American Hustle, a fictionalized account of the Abscam scandals of the 1970s, is a decent enough film, taut, compelling, with enough twists and turns in the plot to hold one’s interest, but is ultimately forgettable. Political corruption scandals in New Jersey is the gift that keeps on giving. “Time for Some Traffic Problems in Fort Lee” would be a great name for a film.The other film, The Wolf of Wall Street is more problematic. It is the more or less true story of Jordan Belfort, a sleezeball stock trader who made a fortune screwing investors, and used his ill-gotten gains to, evidently, to set all-time records for indulgence in sex and drugs, before he had his inevitable comeuppance.

The film certainly doesn’t moralize. (It has more T&A than anything one might see outside of hardcore pornography; why not, my wife complained, a few penises along with the parade of breasts, asses, and vaginas?) It has been widely seen as more of a celebration of Belfort’s lifestyle rather than a critique, with Leo DiCaprio, our capitalist everyman (with this year’s title role in The Great Gatsby among his recent credits) scumbaggilly reveling in his fortune until the feds break up the party. I was going to pass on “The Wolf of Wall Street” before my brother reminded me that I sort of know Jordan Belfort. I certainly know his brother, who is one of my brother Eric’s best friends.

All of us attended Camp Shomria, the summer camp of Hashomer Hatzair, the left wing socialist-Zionist movement, in the late 1960s and early 1970s. So I had to see the film. (I give it a big thumbs down.) Jordan Belfort attended Camp Shomria for a few years, but I guess he wasn’t socialist or Zionist material, and soon went on to other pursuits. And I have been struck by this image—this camp of serious bookish young people, doing Israeli folk dances, reading Heschel, reading Marx and early Amos Oz, determinedly exploring our “Jewish identity,” learning about socialism, the complexities of Israel’s past and present, and so on, along side this little schmuck, laughing at our pretensions, “you worry about the world’s problems or what it means to be a Jew, I’ll take care of #1, thank you very much.” Is Jordan Belfort the Shirley Temple for our times?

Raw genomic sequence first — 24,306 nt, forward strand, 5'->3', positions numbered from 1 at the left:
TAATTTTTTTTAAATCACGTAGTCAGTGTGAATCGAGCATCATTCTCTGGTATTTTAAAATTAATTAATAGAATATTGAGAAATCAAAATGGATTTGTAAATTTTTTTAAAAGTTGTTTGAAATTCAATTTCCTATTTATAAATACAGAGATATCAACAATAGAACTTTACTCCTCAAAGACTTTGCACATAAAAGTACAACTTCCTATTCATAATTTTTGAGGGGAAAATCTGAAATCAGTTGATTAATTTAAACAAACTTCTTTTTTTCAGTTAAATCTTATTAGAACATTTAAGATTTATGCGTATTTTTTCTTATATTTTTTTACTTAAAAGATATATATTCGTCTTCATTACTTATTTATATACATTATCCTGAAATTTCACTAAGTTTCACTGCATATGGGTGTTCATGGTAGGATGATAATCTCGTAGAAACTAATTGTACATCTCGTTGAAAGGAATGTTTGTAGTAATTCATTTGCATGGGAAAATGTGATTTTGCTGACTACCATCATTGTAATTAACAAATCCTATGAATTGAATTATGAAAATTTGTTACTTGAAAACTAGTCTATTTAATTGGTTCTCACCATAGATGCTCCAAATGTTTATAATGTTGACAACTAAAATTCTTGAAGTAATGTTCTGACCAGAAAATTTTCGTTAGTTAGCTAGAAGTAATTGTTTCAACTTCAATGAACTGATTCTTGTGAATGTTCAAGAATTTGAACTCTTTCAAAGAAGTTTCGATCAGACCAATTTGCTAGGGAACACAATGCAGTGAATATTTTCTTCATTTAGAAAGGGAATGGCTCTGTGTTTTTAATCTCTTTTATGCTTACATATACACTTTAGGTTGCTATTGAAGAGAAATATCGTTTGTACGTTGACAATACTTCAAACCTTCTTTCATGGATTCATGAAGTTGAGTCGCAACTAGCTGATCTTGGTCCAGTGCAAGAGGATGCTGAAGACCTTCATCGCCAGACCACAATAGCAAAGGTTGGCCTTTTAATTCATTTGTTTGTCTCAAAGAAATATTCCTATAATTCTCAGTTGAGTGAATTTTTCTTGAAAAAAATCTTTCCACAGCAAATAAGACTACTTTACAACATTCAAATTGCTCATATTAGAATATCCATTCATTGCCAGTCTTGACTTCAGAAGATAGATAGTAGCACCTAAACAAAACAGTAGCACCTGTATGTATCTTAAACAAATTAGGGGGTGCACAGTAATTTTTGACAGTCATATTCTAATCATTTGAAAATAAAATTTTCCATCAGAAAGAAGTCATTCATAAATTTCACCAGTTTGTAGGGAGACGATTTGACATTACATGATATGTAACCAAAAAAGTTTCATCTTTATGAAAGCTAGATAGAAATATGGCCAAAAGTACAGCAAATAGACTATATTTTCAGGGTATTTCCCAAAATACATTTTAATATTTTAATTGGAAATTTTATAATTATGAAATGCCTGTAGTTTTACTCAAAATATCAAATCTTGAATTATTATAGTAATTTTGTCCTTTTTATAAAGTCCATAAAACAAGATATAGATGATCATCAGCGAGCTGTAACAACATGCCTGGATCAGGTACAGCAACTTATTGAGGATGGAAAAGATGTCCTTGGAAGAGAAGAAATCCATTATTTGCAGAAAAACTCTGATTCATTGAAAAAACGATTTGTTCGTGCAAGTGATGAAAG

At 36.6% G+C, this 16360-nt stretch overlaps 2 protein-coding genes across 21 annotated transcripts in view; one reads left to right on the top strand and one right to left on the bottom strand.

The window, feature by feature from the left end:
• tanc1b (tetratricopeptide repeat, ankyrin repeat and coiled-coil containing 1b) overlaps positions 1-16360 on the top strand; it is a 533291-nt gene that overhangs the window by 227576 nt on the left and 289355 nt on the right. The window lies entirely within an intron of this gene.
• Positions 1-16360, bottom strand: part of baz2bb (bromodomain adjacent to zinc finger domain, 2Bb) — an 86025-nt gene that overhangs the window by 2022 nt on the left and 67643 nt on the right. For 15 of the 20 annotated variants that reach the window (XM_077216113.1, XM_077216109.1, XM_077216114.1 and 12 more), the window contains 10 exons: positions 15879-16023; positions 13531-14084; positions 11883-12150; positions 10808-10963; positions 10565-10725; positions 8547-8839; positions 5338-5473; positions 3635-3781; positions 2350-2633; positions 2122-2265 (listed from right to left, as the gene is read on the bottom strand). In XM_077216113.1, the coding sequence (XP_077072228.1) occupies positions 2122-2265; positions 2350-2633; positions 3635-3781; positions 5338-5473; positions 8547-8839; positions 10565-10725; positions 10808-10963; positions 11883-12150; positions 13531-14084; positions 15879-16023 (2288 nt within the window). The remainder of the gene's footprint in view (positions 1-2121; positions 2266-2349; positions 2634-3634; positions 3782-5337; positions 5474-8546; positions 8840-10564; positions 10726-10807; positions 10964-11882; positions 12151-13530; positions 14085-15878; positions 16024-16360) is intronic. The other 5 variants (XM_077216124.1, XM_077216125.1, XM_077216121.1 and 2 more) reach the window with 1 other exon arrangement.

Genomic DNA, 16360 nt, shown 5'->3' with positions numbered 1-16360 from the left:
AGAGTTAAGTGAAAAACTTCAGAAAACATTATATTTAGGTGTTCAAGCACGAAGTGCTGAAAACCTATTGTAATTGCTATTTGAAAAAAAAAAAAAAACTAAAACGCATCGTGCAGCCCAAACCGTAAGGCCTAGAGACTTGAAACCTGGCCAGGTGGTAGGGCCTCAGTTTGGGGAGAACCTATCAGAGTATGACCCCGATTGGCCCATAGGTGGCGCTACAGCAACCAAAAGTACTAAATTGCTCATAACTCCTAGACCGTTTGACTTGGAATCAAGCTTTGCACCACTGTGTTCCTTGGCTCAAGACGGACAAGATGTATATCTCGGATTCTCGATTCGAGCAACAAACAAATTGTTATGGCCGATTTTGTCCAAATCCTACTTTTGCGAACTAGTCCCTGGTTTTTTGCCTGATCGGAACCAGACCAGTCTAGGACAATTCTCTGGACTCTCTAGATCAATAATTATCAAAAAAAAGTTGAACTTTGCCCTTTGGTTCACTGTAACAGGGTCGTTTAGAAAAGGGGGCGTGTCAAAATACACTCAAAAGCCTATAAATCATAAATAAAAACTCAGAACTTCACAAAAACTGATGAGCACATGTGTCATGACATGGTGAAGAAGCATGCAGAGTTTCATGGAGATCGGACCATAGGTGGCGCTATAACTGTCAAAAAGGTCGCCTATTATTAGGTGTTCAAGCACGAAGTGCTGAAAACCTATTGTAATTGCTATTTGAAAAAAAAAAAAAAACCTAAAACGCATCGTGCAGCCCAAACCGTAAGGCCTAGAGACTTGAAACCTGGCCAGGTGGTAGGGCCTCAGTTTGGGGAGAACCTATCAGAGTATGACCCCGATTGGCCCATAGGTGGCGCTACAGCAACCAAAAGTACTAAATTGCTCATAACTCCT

The basic message of Shirley Temple in her films is that capitalism, post 1929, may have had a few bad breaks, but it basically works—all you need is self-confidence and patience, and eventually, good people and goodness are rewarded. This is, in my opinion, very naïve, but it is infinitely preferable to the capitalism of Jordan Belfort, which seems to be, capitalism basically does not work, it is dishonest and vicious to its core, honesty is for fools, and the only way to get ahead is to be more ruthless than the next guy. (And in this way, perhaps, Jordan Belfort perhaps learned his lessons at Camp Shomria too well; the rest of us only thought capitalism was evil; he found a way to do something about it, and prove it.)

One of the most striking differences between the films of the 1930s and those of today is that in the 1930s, capitalists were invariably portrayed as greedy, or were redeemed at the end by someone like Shirley Temple, who demonstrated to Mr. Top Hot Stuffed Shirt Moneybags Top Hat, beneath his crusty avaricious exterior, there was a heart that beat, and cared about others, and cared about human suffering. It at least retained the pretension that capitalism could be made right, altered, and bettered.

In 2014, with left wing alternatives to capitalism dead or dying, the labor movement seemingly on its last legs, and the rejection of the notion government has any positive role to play in people’s lives by at least half the country, capitalism might have a lot to apologize for, but there is no one to apologize to. 25 years ago, Gordon Gecko in Wall Street could proclaim “greed is good” but for Jordan Belfort that is too elevated a standard. It is simply “greed is greed,” and screw you. As for me, rather than riding out the financial storms and tempests of the present on one of Jordan Belfort’s eye-candied, supersized yachts, I’ll take a ride on the good ship lollypop.